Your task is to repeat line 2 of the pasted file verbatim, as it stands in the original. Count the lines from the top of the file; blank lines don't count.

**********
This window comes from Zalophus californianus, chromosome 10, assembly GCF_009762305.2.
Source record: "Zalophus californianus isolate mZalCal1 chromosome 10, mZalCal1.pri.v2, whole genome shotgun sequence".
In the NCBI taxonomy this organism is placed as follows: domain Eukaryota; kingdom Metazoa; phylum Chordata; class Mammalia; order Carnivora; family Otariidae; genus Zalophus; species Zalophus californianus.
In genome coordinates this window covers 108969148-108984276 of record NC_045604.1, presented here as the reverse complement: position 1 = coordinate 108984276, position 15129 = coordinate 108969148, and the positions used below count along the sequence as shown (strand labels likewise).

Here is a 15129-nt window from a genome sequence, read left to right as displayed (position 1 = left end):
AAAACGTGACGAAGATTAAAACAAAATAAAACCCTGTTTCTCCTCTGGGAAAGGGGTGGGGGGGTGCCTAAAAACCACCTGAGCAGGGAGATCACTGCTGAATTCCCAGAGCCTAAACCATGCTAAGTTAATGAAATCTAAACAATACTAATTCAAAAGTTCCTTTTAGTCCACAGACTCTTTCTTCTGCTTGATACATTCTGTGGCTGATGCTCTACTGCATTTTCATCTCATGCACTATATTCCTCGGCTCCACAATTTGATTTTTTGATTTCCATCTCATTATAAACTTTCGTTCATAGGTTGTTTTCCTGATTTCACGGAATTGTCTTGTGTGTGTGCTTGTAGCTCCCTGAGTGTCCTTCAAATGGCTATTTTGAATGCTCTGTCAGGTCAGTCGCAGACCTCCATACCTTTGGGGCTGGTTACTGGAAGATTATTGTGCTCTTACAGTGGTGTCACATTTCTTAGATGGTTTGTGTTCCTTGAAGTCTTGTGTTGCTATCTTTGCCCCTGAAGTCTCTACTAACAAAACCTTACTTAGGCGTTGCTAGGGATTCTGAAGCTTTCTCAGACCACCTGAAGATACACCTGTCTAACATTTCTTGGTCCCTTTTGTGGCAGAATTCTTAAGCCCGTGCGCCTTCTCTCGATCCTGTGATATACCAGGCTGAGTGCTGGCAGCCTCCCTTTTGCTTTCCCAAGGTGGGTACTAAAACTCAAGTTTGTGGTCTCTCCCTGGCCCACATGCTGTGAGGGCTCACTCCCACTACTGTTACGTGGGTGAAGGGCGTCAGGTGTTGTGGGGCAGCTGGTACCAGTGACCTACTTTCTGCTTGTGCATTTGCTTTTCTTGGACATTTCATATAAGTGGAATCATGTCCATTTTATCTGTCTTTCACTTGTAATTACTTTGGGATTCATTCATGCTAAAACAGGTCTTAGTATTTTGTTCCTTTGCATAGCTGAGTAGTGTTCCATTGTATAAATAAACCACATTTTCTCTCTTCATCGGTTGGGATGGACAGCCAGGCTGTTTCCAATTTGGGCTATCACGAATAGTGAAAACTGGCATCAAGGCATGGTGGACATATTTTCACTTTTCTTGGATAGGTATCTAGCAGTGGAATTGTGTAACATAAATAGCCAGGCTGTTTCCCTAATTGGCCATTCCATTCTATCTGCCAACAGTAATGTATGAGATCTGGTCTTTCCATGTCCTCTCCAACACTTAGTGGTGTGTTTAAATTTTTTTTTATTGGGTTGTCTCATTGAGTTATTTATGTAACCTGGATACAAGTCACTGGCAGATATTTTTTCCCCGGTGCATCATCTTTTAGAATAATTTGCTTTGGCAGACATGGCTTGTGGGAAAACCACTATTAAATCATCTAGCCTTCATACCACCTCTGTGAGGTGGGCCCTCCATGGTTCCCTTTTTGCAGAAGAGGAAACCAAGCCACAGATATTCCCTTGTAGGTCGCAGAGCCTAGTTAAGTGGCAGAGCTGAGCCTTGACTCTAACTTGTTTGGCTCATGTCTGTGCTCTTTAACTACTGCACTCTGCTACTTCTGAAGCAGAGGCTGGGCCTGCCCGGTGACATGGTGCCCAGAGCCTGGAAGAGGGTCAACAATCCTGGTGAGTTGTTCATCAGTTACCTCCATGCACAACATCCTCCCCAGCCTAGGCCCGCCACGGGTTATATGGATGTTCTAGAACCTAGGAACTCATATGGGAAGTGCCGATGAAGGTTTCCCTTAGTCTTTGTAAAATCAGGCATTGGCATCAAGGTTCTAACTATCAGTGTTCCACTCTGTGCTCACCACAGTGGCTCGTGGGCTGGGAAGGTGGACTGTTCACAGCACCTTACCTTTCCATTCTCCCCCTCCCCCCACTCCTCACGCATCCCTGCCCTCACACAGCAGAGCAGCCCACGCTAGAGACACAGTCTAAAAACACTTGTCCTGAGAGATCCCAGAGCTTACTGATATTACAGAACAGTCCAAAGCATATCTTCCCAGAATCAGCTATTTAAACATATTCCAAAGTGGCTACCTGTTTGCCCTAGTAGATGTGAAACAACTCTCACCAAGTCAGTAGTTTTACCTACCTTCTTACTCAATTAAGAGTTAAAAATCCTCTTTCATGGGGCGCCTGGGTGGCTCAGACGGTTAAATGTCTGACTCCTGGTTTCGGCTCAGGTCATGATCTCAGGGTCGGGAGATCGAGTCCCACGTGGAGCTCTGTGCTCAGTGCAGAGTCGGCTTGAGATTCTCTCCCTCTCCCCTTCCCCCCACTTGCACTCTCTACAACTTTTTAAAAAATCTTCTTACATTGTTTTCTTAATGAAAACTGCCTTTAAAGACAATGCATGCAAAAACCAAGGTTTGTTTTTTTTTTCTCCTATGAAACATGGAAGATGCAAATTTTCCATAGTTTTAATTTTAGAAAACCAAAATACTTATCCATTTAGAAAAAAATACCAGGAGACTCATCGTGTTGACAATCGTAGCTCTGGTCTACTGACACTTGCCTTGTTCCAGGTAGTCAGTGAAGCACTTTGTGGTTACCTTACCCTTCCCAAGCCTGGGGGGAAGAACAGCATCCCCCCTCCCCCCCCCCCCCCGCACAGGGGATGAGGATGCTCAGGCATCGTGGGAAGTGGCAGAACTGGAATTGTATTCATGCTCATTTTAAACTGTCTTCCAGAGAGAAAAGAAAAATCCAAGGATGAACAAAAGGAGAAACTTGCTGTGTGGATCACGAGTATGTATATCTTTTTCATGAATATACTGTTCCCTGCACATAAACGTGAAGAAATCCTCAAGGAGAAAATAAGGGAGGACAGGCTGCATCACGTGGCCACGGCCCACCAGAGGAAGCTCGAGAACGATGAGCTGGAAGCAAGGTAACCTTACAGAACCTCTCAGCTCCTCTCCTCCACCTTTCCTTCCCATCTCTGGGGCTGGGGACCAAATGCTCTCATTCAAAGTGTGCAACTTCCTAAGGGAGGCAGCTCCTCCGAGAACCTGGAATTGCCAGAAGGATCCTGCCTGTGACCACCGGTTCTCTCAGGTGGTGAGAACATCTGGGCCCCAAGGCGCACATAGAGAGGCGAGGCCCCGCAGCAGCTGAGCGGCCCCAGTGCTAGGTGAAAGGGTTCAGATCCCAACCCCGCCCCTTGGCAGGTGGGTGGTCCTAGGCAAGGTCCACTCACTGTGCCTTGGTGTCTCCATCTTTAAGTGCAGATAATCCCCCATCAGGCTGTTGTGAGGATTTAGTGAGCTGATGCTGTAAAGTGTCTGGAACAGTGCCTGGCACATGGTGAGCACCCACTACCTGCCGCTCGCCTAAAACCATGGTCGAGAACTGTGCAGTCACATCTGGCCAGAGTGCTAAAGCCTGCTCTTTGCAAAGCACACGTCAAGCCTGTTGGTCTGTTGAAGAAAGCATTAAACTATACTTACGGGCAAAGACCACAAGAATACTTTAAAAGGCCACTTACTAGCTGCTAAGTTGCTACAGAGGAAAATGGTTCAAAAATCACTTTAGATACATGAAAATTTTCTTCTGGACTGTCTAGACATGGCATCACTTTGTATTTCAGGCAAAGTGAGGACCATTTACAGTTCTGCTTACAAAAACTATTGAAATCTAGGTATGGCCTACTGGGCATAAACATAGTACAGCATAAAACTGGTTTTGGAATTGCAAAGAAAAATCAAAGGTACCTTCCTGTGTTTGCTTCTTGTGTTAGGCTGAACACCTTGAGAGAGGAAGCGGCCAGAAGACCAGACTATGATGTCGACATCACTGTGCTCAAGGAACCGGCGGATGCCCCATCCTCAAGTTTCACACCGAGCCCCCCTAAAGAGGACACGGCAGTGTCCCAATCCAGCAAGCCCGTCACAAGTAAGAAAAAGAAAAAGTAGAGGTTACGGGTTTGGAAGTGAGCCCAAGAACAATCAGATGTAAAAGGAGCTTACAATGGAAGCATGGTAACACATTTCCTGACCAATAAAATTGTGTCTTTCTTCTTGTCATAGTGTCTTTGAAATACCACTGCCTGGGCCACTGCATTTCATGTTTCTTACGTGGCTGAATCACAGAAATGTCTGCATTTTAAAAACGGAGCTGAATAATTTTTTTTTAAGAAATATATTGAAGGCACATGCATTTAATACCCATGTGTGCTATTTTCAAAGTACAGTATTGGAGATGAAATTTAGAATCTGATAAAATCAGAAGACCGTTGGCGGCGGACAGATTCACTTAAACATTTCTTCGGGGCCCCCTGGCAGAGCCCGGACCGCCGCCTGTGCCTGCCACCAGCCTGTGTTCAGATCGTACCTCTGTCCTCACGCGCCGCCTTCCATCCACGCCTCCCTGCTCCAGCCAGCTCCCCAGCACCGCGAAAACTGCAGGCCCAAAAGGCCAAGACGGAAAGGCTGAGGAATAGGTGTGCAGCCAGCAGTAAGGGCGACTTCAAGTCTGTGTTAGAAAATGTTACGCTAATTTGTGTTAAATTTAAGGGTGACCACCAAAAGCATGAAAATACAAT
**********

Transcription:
Source record: "Zalophus californianus isolate mZalCal1 chromosome 10, mZalCal1.pri.v2, whole genome shotgun sequence".